Wilfredo Lam 1902 - 1982
Wilfredo Lam was a Cuban modernist painter. His works introduce the symbolism of his Cuban roots and defined a new way of portraying his heritage is a post-colonial world. As his career progressed, he travelled widely in Europe and the Americas. During this time, he witnessed great political unrest that he explored through his works.
'Lam is one of the most fascinating figures in the history of modern painting.'
Alastair Sooke, Art critic
Lam was born in a small town in Cuba, Sagua la Grande in 1902, to a Chinese immigrant father and a mother who had both Spanish and African roots. His unique identity inspired him to discover and examine Afro-Cuban imagery rendering his art impactful on the modern art world.
In 1916, the family moved to Havana where Lam initially hoped to study for a career in law. However, he eventually ended up enrolling at the Havana School of Fine Arts. Here he found his talent for a traditional realist style, mostly painting landscapes and still-lifes. His first venture to Europe came when he was awarded a scholarship to study at the Academy of Fine Arts of San Fernando in Madrid. At the time, he was keen to become a portraitist. He began training to do so, still maintaining traditional skills and ideas. A key motivation for Lam were trips to the Prado Museum where he admired the works of Diego Velázquez, Hieronymus Bosch and Francisco de Goya. The influence of Goya can be seen largely in Lam's later paintings that condemn the horrors of war.
'Lam has an Oriental facility for design. He composes as naturally as he breathes.'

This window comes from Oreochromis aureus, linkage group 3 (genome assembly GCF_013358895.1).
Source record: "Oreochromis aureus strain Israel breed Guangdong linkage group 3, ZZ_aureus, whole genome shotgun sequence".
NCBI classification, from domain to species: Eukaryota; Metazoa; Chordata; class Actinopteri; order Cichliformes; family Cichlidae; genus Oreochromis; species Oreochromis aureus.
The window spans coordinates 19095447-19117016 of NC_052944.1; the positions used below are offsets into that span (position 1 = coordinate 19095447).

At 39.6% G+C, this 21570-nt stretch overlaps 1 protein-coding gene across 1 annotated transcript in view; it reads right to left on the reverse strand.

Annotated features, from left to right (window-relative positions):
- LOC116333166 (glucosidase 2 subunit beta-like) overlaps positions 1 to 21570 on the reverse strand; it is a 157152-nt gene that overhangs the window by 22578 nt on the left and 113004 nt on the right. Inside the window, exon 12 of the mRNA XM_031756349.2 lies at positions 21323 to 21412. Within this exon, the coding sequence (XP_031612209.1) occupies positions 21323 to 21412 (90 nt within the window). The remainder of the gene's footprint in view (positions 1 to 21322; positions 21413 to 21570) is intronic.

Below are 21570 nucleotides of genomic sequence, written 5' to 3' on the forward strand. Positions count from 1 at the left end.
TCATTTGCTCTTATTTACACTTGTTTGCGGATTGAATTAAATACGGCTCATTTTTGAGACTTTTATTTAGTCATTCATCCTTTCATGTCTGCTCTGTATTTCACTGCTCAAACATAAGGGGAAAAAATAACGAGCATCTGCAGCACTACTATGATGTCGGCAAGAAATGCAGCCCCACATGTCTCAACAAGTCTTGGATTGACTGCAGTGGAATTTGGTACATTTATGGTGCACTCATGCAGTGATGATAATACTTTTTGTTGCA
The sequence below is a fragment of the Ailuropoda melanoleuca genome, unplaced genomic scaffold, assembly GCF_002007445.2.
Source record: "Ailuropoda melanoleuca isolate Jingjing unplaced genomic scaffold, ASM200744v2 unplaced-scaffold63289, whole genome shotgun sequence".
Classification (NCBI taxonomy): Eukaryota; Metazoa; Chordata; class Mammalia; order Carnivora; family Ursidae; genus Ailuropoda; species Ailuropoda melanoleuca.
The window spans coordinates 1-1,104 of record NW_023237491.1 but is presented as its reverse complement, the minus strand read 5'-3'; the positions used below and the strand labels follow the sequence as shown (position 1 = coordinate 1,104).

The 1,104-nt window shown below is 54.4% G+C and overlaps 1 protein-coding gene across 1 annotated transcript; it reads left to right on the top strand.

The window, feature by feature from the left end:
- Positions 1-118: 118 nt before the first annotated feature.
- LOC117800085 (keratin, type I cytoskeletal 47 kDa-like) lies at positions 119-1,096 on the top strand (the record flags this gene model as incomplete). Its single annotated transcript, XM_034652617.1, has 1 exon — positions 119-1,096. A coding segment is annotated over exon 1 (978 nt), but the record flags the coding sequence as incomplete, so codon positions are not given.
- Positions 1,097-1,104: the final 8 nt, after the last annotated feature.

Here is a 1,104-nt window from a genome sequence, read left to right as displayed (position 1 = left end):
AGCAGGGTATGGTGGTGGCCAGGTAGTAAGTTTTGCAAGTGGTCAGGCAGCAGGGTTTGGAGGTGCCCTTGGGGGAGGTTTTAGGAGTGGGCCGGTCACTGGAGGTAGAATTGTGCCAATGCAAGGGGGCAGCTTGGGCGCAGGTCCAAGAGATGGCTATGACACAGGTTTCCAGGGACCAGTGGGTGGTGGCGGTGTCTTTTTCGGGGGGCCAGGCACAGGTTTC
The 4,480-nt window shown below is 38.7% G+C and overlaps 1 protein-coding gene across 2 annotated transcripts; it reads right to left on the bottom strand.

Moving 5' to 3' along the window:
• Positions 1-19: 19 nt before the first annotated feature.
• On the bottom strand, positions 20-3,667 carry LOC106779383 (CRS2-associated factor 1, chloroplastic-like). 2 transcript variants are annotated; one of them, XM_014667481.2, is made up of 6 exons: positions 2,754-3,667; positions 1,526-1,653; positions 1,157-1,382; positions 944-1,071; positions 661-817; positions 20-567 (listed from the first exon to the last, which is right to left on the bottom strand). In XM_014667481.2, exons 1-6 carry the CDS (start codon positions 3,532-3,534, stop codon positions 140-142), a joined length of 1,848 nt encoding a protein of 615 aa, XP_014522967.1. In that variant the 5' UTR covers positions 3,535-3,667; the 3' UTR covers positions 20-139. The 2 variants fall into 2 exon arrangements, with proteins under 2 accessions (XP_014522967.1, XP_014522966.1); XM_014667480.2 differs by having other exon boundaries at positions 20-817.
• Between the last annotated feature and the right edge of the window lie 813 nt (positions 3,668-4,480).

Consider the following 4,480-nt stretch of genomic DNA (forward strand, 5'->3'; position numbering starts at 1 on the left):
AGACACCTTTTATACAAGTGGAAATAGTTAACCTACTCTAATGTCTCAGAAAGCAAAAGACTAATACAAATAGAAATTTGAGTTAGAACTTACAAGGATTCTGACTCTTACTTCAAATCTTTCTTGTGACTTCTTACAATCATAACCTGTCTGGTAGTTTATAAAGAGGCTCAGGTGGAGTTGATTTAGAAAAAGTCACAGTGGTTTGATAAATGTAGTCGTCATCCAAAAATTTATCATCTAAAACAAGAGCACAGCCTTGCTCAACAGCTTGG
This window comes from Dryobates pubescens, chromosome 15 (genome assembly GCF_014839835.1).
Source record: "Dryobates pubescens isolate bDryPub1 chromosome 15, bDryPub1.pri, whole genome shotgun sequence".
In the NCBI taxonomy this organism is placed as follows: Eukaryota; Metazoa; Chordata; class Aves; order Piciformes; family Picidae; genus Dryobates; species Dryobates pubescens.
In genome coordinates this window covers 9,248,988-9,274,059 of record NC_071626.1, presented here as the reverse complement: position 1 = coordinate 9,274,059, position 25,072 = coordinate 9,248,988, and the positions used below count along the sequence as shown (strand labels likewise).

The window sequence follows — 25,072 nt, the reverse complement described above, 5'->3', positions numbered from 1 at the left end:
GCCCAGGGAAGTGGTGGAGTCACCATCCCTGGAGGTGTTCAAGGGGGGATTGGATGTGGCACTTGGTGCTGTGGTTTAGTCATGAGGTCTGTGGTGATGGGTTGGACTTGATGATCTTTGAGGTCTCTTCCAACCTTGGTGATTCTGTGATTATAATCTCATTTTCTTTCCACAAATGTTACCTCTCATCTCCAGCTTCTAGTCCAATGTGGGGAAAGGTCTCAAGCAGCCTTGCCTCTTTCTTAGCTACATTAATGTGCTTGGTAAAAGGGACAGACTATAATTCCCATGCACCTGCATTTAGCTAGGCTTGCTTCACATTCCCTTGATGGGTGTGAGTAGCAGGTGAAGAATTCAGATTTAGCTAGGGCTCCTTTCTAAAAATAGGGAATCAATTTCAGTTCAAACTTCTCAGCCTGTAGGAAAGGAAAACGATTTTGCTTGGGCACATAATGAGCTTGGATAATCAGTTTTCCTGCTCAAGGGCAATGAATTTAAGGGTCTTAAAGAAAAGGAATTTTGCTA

Gerri Trotta, Art critic, 1950
By 1931, Lam lost his first wife and son to tuberculoisis. A time of great grief followed, reflected in some of his early works. Then, in 1936 he was sent to fight in the Spanish Civil War as a Republican troop. The trauma of this experience became a motif in his works as he frequently depicted large, dynamic groups of people.
Eventually Lam went to refresh his life in Paris. Whilst there, he befriended Pablo Picasso, who introduced him to a wider circle of leading artists and writers, including André Breton and Joan Miró. Naturally, his work was influenced by a modernist style and he began to experiment with Cubist techniques. He was also interested in the Surrealists attitudes towards automatism and the subconscious. Despite Lam being a member of the Surrealist movement, he did not define himself as a Surrealist painter, stating that, ‘Surrealism gave me an opening, but I haven’t painted in a Surrealist manner’. Therefore, Lam as an artist has been difficult to define within a movement. It was his combining of movements, techniques and ideas that made his work important and were, arguably, a reflection of his own mixed heritage and unique life experience.